With five years as a Disney World performer and a run as Glinda in the second national tour of Wicked, Potter took Broadway by storm when, in 2011, she debuted in The Addams Family, replacing Krysta Rodriguez in the role of Wednesday Addams. The following year, she became Evita's newest Mistress, performing in the revival production opposite Ricky Martin, Elena Roger, and Michael Cerveris. Yet, in 2013, Potter halted this Broadway momentum to transplant herself in the country music capital of the world, returning to her first passion as country singer/songwriter — a move that seemed to pay off in spades when she landed in the top 12 on season three of TV's The X Factor. However, as Broadway fans who followed her on X Factor were surprised to see, Potter's history on the Great White Way was kept hidden from the show's viewers, and she departed the competition with the majority of her new fans in the dark about her life in the theater.

In anticipation of her 54 Below debut on February 24 — a one-day jaunt up from Nashville to revisit her old city — Potter chatted with TheaterMania about her newest musical ventures (including an upcoming self-produced album) while also taking the chance to set the record straight about her time on X Factor. Though Potter is hard at work on this new chapter of her career, she reassured us that a Broadway return would be more than welcome.

X Factor alum Rachel Potter will return to her Broadway roots on February 24 with a country-fied 54 Below debut performance.
X Factor veteran Rachel Potter will return to her Broadway roots on February 24 with a countrified 54 Below debut performance.
(© David Gordon)

Was the reality television experience what you expected it to be?
I don't know that I really had any expectations going in. If anything, I may have been disappointed by the whole thing. I thought that they'd be more truthful about who I was. It was frustrating to leave the show and America never knowing I was on Broadway.

So it was the show's decision not to discuss your Broadway history?
Oh yeah. The first audition I ever went to [when] I sang "Somebody To Love" I told them every show I'd ever been in and they just edited it all out. They were trying to portray me as somebody I wasn't. My history, I thought, was what made my story interesting. It wasn't just that I was a bartender in Nashville but that I gave up a life on Broadway to be a bartender in Nashville. I pushed for that every week. It was very frustrating. I felt like the Broadway community might feel like I was hiding it and I wouldn't ever want anybody to feel like I was ashamed.

What was the backstage experience like? I'd imagine it was different than your time backstage on Broadway.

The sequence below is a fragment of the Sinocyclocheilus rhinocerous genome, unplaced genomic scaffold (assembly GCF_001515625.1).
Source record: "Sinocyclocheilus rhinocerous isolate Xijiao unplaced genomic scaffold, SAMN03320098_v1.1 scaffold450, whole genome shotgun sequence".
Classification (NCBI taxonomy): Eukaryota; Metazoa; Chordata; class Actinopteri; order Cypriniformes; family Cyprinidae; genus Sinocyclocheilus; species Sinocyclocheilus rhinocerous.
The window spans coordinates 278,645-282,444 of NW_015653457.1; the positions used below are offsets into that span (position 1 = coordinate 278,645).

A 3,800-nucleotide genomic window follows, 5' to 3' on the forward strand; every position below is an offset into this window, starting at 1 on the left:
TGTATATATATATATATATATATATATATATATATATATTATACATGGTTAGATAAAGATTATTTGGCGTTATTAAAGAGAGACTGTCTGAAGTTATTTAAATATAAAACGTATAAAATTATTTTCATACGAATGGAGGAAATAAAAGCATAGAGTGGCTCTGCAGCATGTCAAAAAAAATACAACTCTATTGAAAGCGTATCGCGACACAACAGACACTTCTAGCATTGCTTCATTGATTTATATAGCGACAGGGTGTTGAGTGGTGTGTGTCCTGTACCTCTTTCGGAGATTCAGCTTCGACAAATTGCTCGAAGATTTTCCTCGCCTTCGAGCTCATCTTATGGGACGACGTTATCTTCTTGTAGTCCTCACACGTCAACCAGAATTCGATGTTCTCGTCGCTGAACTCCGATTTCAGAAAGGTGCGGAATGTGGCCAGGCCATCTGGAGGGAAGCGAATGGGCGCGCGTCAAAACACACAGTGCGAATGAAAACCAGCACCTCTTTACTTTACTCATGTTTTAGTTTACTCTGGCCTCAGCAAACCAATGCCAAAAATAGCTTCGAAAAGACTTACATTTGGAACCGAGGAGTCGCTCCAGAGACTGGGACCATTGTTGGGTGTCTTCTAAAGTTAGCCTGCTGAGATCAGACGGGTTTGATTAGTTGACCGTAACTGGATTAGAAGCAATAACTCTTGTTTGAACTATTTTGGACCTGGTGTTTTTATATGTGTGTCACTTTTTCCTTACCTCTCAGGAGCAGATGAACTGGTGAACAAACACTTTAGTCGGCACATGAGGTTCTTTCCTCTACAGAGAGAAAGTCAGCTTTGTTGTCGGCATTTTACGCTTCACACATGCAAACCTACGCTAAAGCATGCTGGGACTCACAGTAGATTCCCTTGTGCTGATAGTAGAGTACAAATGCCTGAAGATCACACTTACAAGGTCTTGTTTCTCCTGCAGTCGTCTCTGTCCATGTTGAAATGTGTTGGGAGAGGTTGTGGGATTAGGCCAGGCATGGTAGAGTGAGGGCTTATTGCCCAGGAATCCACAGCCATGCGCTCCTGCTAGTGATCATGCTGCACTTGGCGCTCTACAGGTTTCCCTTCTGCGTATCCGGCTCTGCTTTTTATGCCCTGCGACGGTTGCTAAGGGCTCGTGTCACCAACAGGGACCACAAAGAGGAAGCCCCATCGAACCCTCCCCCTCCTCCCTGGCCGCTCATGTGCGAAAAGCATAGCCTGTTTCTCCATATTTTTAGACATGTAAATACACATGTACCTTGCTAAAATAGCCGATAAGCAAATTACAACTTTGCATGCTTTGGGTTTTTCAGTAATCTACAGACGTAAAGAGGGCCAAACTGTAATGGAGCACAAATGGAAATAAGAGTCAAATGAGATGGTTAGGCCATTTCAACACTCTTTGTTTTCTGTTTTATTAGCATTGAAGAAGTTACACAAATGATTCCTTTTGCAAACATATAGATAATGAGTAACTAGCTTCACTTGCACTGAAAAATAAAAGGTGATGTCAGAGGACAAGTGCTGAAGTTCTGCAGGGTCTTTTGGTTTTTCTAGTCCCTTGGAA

I found it shocking how nervous I was every time I would perform. I think that comes with these weird mind games they play with you. [They] would say to us, "This is the most important moment of your life. This is the pinnacle of your existence. This moment. And if you don't perform perfectly, everything is over." They make it out to be the end all be all, [and] when you are eating, breathing, sleeping X Factor and it's all you can think about, there just comes a point — and it happened to me, I'll admit it — where I just crossed over into this obsession [and] started to believe it. [I would be] standing backstage shaking, so nervous because all day they'd told me that this was my reason for living. It took a while after I got to home to let [that] go.

It sounds like a brutal environment.
It's very cutthroat. You're competing with thirteen-year-old kids. It's very weird. It's sort of like the Hunger Games. They put all of this pressure on you, [saying things] like, "This is what it's like when you're a star." No it's not! You're not trapped in a room all day, not allowed to leave, not allowed to eat the foods you want to eat, not allowed to go to the bathroom without asking. When you're on these shows you don't have a choice about what you wear, what you sing, what your staging is like, or anything.

Who would make those decisions?
There were producers. You had input, but if they didn't like it they would just nix it. Sometimes you could argue it. This one time [I told a] producer, "I really don't want to do this song," and he said, "Which one of us has forty-three Grammys in the room?" I was like, Okay, you win, bro.

Speaking of producers, how has the process been of putting together a new album without the backing of a label?
I really believe in being an independent artist, at least at this stage of my career. It makes so much sense because I have a record ready to go and [can] raise the money to record it and then I can get it out to people right away...if you can raise the money with your fans, you can be your own record label.

Are you planning anything special for your 54 Below debut?
I'm really excited about one particular song that New York hasn't heard yet. It's called "Jesus and Jezebel." It's about me and my gay best friend growing up in the church and how I think Jesus loves us even though the church didn't.

Do you think a return to Broadway is in your future?
I hope that the right project comes around that I can come back to. I'm really gunning for Frozen. I don't know why Disney has never looked at me close. I'm like, Come on guys, I got this.